Lenovo IdeaPhone S560 review
Lenovo Philippines was kind enough to send us three of their latest handset offerings. One of which is a 4-inch dual-core smartphone dubbed as the IdeaPhone S560. Check out our review of this dual-SIM Android handset after the break.
The S560 and P700i is the Chinese company’s latest addition to their dual-SIM portfolio. Both devices have similar configuration and price, but the S560 has a slight edge in terms of aesthetics.
Design and Construction
Although the phone is almost entirely made of plastic, it doesn’t look or feel cheap thanks to its stylish design and heft. In fact, it’s one of those cheap phones that you wouldn’t mind being caught walking around with.
The sides have a smooth matte-like finish which is parted by a faux metal band in to two. In an attempt to give the phone more appeal, Lenovo outfitted the S560 with a glossy plastic back plate complete with dots which looks like the back of the LG Nexus 4. The two blue speakers at the top and bottom go well with the whole theme of the device.
Most of the real estate on the front is occupied by the 4-inch IPS WVGA display. Above it is the phone’s brand accompanied by a VGA camera and an array of sensors while the 4 capacitive buttons can be found below the handset’s screen.
There are three physical buttons on its right side for volume and camera. The top part houses a Micro-USB port which sits in between the 3.5mm audio jack and Power/Sleep button which we find a bit too small and too recessed for our liking.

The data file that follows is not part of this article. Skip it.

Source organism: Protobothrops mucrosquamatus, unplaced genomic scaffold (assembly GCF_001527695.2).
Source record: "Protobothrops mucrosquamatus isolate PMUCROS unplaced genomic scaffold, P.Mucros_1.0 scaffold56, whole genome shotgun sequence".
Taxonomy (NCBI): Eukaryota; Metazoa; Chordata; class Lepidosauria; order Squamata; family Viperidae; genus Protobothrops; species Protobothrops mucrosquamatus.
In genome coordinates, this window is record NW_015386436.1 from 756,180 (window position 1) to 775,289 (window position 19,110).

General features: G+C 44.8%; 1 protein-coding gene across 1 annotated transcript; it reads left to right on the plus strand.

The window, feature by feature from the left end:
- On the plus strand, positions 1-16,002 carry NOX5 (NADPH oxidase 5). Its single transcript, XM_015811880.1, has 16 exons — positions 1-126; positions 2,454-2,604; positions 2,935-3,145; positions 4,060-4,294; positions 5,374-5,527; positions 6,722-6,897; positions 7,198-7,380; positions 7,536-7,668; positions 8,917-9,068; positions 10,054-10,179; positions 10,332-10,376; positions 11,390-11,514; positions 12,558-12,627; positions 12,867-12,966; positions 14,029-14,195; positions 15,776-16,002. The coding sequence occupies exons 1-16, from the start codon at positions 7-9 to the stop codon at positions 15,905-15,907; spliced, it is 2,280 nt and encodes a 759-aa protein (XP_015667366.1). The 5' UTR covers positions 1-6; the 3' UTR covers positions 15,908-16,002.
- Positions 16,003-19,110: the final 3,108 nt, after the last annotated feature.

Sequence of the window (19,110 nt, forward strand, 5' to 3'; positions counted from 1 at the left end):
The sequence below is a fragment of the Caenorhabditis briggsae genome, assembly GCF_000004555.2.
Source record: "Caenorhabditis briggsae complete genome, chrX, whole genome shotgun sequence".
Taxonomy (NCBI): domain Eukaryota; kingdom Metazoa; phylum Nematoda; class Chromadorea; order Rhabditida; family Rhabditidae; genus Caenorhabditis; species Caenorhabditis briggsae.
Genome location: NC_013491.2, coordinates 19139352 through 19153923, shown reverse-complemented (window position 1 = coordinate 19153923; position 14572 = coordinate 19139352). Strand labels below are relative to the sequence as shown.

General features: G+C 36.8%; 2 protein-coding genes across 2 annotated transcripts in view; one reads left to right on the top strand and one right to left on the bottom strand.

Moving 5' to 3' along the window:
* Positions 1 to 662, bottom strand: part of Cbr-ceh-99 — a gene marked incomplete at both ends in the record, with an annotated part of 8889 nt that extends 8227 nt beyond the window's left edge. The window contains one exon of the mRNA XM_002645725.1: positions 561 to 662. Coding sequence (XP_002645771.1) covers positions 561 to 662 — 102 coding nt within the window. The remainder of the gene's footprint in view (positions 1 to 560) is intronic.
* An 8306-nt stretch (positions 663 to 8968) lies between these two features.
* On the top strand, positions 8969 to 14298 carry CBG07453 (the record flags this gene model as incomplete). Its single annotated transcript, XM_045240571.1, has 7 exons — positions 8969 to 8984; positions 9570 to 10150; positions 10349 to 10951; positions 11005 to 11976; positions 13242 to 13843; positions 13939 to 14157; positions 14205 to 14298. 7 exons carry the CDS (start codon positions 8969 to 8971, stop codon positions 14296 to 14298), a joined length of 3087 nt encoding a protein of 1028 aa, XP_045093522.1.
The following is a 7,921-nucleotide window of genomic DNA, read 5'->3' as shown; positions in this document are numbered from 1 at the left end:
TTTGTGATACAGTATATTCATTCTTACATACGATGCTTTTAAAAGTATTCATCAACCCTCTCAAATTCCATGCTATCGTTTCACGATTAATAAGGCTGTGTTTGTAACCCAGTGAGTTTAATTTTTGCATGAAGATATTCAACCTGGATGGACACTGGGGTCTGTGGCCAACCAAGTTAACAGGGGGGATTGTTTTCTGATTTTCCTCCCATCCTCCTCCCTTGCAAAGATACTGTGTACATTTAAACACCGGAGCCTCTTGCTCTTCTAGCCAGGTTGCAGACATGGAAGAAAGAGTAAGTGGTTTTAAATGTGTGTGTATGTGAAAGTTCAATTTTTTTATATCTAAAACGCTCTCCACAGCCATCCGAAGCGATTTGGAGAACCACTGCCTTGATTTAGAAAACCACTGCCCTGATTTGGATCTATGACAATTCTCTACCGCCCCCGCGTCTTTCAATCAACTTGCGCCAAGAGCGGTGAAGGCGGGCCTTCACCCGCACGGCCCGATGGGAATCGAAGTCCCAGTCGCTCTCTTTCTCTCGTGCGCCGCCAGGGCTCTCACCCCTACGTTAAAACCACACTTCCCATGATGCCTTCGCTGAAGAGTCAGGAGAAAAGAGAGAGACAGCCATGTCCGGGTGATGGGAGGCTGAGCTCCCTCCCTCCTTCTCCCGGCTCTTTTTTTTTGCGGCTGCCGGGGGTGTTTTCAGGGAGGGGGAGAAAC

On the back side is where the main camera is located as well as the two “Dolby” speakers. Pop the lid open and you’ll be greeted with a pair SIM card slots and Micro-SD card slot.
Having a WVGA resolution may sound disappointing on paper, but we actually think that this is ideal for devices with 4-inch or below display. Throw in an IPS panel in the mix and you got yourself a pretty decent screen with wide viewing angles.
The display has a good color representation which makes the images/clips look natural. And speaking of watching clips, we were pretty satisfied with how the phone was able to play an entire film without a single stutter even if there are a couple of apps running on the background.
Its impressive display is complemented by its two loudspeakers. The speakers were loud enough and were pretty OK for the most part, but we think that the sound quality is a bit too mid-centric for our liking.
We were a bit surprised with the images we took with the S560’s 5MP camera. Not that we’re expecting it to be bad from the get go, we just didn’t expect it to be this good. On a well-lit environment, the images we took were crisp with tolerable amount of noise.
Images captured at low-light conditions were also ok, but you’ll notice that the image starts to get grainy the dimmer the environment. We only wish that Lenovo paired the snapper with an LED flash so users can still shoot even at low-light conditions. Here are some photos we took using the device.
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The IdeaPhone S560’s camera also did a decent job recording 720p videos on broad daylight. It also struggled on dim situation, but the result is still usable for the most part. Here’s a short clip we’ve recorded using the device.